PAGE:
Some costs are apparent to the buyer from the outset of the purchase process, and require immediate attention. Others may be hidden, developing during or after the sale and many are longer-term, occurring either at regular intervals like taxes and repairs. Knowing these potential costs will help you prepare to buy a home and help calculate your mortgage loan. – Windsor Real Estate Agent Danielle Lunetta
1. Home Appraisal or Current Market Assessment
The Home Appraisal is performed by a qualified professional to provide a market value of the home based on several factors such as area of the property, location, age of the home, etc. A home appraisal costs between $300-$400 and along with providing security to all parties involved, it is also used to satisfy mortgage requirements.
Mortgage financing companies want to know the value of the property they are providing a loan for, should the buyer not be able to pay their mortgage. By getting a home appraisal, all parties can feel secure in the sale with the knowledge that they are receiving a fair arrangement or are making a good investment. A Home Appraisal is not to be confused with a Current Market Assessment (CMA). Typically a CMA is provided by your local real estate agent during the listing process and is complimentary. This report assists with determining the asking price of the home, using current housing market information such as supply and demand, seasonality, home information like location, age, square footage and more. Although both reports are similar in nature and use relatively the same set of criteria, a CMA is ultimately determined by what a buyer is willing to pay for the home, in arange acceptable to the seller. A Home Appraisal is based on the physical attributes of the home.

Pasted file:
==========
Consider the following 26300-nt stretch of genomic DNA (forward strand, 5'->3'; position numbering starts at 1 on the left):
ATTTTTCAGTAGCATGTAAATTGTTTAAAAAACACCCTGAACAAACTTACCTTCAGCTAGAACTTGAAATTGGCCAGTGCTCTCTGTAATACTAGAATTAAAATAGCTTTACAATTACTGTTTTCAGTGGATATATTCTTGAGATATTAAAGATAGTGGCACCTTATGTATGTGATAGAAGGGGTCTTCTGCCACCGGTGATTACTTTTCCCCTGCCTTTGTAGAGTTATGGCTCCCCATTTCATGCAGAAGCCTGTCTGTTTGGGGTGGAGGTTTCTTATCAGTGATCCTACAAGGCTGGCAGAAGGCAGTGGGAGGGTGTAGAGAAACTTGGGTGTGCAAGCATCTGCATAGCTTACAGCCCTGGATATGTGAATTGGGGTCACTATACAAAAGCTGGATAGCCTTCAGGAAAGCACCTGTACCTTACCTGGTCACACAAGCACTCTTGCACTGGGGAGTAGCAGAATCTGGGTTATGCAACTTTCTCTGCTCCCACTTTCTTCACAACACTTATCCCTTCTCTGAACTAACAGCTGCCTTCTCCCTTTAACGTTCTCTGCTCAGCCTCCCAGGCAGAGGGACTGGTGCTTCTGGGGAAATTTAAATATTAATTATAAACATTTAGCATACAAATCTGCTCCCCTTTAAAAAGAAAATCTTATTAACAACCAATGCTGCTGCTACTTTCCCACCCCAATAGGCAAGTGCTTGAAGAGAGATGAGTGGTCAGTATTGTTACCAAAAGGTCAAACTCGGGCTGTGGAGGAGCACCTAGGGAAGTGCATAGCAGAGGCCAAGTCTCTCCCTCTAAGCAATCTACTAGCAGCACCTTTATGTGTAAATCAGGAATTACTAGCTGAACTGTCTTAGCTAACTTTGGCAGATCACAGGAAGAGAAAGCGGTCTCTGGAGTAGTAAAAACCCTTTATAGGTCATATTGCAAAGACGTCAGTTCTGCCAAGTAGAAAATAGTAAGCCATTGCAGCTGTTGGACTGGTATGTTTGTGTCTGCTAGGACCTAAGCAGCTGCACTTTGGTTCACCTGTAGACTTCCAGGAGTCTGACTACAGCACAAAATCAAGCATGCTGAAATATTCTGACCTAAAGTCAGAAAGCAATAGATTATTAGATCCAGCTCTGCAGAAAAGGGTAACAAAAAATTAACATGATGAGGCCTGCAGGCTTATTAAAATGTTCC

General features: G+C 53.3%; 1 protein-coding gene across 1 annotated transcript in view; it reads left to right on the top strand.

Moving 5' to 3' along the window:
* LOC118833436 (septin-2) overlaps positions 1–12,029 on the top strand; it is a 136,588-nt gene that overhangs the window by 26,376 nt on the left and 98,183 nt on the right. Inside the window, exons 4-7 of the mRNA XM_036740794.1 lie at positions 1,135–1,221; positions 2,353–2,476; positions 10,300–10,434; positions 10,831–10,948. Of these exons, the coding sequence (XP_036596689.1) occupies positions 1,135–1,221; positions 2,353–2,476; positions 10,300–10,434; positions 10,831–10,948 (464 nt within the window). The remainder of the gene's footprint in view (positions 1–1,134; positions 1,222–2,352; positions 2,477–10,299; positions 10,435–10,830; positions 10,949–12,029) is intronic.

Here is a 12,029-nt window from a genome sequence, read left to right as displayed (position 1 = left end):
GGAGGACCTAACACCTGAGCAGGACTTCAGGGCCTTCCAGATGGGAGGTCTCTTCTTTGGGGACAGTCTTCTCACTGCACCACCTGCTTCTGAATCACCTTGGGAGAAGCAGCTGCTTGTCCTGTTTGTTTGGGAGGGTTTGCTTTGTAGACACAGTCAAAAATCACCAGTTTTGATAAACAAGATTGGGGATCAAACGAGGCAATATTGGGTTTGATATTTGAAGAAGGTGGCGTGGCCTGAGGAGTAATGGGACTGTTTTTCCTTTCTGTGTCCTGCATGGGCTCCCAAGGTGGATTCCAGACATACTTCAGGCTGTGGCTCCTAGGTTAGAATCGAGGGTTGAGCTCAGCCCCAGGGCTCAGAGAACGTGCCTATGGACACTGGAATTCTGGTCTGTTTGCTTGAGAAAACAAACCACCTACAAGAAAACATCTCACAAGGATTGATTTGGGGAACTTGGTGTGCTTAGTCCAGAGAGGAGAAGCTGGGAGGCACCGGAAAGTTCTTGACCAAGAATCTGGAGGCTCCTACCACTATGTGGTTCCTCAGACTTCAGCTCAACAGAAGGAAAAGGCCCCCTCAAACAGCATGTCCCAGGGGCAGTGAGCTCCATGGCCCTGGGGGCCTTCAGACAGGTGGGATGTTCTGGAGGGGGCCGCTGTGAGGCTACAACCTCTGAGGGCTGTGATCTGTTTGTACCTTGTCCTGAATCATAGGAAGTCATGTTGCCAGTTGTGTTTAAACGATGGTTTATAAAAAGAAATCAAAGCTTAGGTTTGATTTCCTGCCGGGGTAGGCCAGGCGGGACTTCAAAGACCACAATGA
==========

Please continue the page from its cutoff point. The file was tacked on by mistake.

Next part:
2. Home Inspection
The home inspection is performed to identify any existing or potential underlying problems in a home. This not only protects the buyer from risk, but also gives the buyer leverage when negotiating a reduced selling price. A home inspection can range from $250-$450+ depending on the size of the home and location. Not a major expense, but it will help determine if you’ll be faced with significant post-purchase repairs.
3. Mortgage Loan Insurance
If your down payment is less than 20% of the purchase price of your home, you will need mortgage loan insurance, also known as high-ratio mortgage insurance. It protects your lender — not you — in case you default on your mortgage. Premiums are calculated as a percentage of the amount you put down, changing at the 5%, 10% and 15% thresholds but there is no break for anything in between. Premiums range from 0.5% to 3% and increase if you are self-employed. This type of in¬surance is mandatory for high-ratio mortgages, and is only offered through two carriers: CMHC and Genworth Financial.
4. Land Transfer Tax